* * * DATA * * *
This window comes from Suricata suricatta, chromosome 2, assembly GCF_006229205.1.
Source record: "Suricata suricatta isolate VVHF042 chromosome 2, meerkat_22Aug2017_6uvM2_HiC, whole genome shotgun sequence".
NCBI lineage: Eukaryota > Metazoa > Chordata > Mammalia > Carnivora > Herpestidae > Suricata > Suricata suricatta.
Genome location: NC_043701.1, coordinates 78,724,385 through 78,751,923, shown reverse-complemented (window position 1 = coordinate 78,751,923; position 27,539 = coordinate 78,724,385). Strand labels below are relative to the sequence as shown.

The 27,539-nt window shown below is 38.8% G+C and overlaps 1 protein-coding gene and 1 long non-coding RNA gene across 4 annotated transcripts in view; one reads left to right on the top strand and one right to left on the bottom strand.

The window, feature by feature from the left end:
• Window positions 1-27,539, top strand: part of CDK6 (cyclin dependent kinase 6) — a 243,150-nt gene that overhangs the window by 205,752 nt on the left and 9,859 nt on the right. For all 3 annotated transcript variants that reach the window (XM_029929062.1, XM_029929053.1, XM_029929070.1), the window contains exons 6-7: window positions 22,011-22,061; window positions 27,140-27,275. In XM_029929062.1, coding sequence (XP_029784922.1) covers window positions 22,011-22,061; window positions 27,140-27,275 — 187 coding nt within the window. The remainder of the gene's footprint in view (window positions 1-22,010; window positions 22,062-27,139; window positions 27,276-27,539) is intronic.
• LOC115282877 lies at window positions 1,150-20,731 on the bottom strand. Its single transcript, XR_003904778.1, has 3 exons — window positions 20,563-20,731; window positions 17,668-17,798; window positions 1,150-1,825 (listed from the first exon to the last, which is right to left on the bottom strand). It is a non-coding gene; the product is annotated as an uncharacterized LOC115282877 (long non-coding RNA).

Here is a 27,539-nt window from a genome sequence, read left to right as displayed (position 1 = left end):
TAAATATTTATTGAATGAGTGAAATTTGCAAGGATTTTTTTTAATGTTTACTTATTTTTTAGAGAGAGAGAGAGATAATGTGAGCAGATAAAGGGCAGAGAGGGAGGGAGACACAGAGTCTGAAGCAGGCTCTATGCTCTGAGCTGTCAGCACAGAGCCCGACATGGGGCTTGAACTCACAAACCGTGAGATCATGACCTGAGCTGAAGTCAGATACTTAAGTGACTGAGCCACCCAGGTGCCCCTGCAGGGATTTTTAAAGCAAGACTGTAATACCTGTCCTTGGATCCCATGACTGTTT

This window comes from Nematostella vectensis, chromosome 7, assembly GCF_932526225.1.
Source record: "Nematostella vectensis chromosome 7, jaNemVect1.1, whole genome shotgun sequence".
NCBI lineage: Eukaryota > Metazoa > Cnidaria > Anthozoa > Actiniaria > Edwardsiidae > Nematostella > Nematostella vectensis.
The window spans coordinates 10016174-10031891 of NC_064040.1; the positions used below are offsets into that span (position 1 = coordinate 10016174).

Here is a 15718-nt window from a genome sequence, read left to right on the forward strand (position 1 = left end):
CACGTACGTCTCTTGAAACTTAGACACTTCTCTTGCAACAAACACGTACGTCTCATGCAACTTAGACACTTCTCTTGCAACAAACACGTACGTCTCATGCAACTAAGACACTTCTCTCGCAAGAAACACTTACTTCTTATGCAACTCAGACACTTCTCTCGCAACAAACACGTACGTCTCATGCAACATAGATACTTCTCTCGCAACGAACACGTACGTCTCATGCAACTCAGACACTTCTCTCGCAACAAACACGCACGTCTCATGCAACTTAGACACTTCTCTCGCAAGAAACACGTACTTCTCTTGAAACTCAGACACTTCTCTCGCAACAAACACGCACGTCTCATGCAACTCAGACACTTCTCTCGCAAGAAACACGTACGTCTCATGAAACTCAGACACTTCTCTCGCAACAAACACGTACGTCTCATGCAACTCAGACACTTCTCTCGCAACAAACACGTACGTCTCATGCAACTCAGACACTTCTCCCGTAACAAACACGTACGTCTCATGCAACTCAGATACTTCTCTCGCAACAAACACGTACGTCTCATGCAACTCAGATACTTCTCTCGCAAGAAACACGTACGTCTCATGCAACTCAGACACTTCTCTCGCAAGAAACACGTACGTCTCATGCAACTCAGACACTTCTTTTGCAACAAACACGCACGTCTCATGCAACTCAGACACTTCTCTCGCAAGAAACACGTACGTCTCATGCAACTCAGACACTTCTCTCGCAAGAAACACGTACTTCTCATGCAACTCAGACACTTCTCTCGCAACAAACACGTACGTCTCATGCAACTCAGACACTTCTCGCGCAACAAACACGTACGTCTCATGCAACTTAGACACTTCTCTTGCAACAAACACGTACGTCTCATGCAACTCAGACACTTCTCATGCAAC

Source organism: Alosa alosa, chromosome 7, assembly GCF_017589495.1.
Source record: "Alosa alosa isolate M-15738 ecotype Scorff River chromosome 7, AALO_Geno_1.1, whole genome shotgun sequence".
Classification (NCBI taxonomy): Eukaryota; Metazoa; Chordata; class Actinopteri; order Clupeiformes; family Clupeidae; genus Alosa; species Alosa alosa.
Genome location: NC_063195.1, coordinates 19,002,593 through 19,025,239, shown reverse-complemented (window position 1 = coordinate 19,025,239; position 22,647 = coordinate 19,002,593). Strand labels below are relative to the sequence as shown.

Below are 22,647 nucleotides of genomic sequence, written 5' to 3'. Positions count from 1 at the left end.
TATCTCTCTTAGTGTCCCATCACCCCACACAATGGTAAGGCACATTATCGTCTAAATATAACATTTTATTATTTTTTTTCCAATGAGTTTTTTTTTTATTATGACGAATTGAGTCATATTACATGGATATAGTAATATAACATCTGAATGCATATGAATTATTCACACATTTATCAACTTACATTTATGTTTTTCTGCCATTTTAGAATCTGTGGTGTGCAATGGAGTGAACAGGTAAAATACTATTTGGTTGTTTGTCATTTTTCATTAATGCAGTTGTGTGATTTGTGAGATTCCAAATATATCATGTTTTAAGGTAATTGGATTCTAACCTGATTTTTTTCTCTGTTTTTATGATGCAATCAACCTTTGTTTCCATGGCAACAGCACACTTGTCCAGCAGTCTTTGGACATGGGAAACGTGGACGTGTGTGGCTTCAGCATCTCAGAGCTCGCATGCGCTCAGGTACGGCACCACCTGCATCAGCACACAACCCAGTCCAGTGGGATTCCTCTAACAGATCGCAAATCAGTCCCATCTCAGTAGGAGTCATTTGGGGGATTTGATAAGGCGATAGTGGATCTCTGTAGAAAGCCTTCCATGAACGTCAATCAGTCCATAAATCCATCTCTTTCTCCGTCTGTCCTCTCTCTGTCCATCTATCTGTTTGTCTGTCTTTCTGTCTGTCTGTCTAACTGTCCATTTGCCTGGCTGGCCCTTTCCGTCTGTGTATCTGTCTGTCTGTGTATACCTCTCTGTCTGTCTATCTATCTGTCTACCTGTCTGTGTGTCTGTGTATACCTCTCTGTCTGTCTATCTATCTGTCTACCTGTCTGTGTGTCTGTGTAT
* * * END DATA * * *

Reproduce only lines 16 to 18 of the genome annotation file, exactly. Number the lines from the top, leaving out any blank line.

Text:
CACGTACGTCTCTTGAAACTTAGACACTTCTCTTGCAACAAACACGTACGTCTCATGCAACTTAGACACTTCTCTTGCAACAAACACGTACGTCTCATGCAACTAAGACACTTCTCTCGCAAGAAACACTTACTTCTTATGCAACTCAGACACTTCTCTCGCAACAAACACGTACGTCTCATGCAACATAGATACTTCTCTCGCAACGAACACGTACGTCTCATGCAACTCAGACACTTCTCTCGCAACAAACACGCACGTCTCATGCAACTTAGACACTTCTCTCGCAAGAAACACGTACTTCTCTTGAAACTCAGACACTTCTCTCGCAACAAACACGCACGTCTCATGCAACTCAGACACTTCTCTCGCAAGAAACACGTACGTCTCATGAAACTCAGACACTTCTCTCGCAACAAACACGTACGTCTCATGCAACTCAGACACTTCTCTCGCAACAAACACGTACGTCTCATGCAACTCAGACACTTCTCCCGTAACAAACACGTACGTCTCATGCAACTCAGATACTTCTCTCGCAACAAACACGTACGTCTCATGCAACTCAGATACTTCTCTCGCAAGAAACACGTACGTCTCATGCAACTCAGACACTTCTCTCGCAAGAAACACGTACGTCTCATGCAACTCAGACACTTCTTTTGCAACAAACACGCACGTCTCATGCAACTCAGACACTTCTCTCGCAAGAAACACGTACGTCTCATGCAACTCAGACACTTCTCTCGCAAGAAACACGTACTTCTCATGCAACTCAGACACTTCTCTCGCAACAAACACGTACGTCTCATGCAACTCAGACACTTCTCGCGCAACAAACACGTACGTCTCATGCAACTTAGACACTTCTCTTGCAACAAACACGTACGTCTCATGCAACTCAGACACTTCTCATGCAAC

Source organism: Alosa alosa, chromosome 7, assembly GCF_017589495.1.
Source record: "Alosa alosa isolate M-15738 ecotype Scorff River chromosome 7, AALO_Geno_1.1, whole genome shotgun sequence".